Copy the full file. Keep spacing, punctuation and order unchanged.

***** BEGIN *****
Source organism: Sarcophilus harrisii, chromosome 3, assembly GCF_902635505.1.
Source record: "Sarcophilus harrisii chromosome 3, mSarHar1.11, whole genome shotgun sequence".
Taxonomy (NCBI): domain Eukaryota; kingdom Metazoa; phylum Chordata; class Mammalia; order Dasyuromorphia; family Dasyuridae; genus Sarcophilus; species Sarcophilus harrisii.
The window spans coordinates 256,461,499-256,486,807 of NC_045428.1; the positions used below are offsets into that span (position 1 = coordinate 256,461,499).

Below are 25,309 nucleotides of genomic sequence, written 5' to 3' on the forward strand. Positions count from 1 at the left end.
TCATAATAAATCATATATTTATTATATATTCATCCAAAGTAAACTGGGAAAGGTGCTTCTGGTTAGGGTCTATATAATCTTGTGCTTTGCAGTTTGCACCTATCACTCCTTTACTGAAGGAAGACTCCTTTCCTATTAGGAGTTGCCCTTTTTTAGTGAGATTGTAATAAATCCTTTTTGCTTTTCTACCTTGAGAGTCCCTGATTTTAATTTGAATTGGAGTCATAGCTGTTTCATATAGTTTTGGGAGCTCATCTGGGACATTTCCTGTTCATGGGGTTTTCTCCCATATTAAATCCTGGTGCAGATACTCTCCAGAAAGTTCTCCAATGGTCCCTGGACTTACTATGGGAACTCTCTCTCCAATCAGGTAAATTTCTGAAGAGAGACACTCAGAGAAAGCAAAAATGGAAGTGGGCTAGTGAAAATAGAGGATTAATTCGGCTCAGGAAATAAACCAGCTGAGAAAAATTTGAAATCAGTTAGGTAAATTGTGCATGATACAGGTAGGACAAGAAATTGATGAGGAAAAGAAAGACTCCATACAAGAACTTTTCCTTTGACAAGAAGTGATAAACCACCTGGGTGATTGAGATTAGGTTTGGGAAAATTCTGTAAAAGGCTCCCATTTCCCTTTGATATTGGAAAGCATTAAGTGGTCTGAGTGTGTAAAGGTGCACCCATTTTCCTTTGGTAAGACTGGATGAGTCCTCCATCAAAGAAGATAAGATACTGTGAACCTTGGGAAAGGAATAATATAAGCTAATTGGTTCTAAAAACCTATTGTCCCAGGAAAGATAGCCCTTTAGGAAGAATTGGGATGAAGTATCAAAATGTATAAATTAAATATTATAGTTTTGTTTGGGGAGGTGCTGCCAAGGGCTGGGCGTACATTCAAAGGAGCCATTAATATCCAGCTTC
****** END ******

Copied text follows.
Source organism: Sarcophilus harrisii, chromosome 3, assembly GCF_902635505.1.
Source record: "Sarcophilus harrisii chromosome 3, mSarHar1.11, whole genome shotgun sequence".
Taxonomy (NCBI): domain Eukaryota; kingdom Metazoa; phylum Chordata; class Mammalia; order Dasyuromorphia; family Dasyuridae; genus Sarcophilus; species Sarcophilus harrisii.
The window spans coordinates 256,461,499-256,486,807 of NC_045428.1; the positions used below are offsets into that span (position 1 = coordinate 256,461,499).

Below are 25,309 nucleotides of genomic sequence, written 5' to 3' on the forward strand. Positions count from 1 at the left end.
TCATAATAAATCATATATTTATTATATATTCATCCAAAGTAAACTGGGAAAGGTGCTTCTGGTTAGGGTCTATATAATCTTGTGCTTTGCAGTTTGCACCTATCACTCCTTTACTGAAGGAAGACTCCTTTCCTATTAGGAGTTGCCCTTTTTTAGTGAGATTGTAATAAATCCTTTTTGCTTTTCTACCTTGAGAGTCCCTGATTTTAATTTGAATTGGAGTCATAGCTGTTTCATATAGTTTTGGGAGCTCATCTGGGACATTTCCTGTTCATGGGGTTTTCTCCCATATTAAATCCTGGTGCAGATACTCTCCAGAAAGTTCTCCAATGGTCCCTGGACTTACTATGGGAACTCTCTCTCCAATCAGGTAAATTTCTGAAGAGAGACACTCAGAGAAAGCAAAAATGGAAGTGGGCTAGTGAAAATAGAGGATTAATTCGGCTCAGGAAATAAACCAGCTGAGAAAAATTTGAAATCAGTTAGGTAAATTGTGCATGATACAGGTAGGACAAGAAATTGATGAGGAAAAGAAAGACTCCATACAAGAACTTTTCCTTTGACAAGAAGTGATAAACCACCTGGGTGATTGAGATTAGGTTTGGGAAAATTCTGTAAAAGGCTCCCATTTCCCTTTGATATTGGAAAGCATTAAGTGGTCTGAGTGTGTAAAGGTGCACCCATTTTCCTTTGGTAAGACTGGATGAGTCCTCCATCAAAGAAGATAAGATACTGTGAACCTTGGGAAAGGAATAATATAAGCTAATTGGTTCTAAAAACCTATTGTCCCAGGAAAGATAGCCCTTTAGGAAGAATTGGGATGAAGTATCAAAATGTATAAATTAAATATTATAGTTTTGTTTGGGGAGGTGCTGCCAAGGGCTGGGCGTACATTCAAAGGAGCCATTAATATCCAGCTTC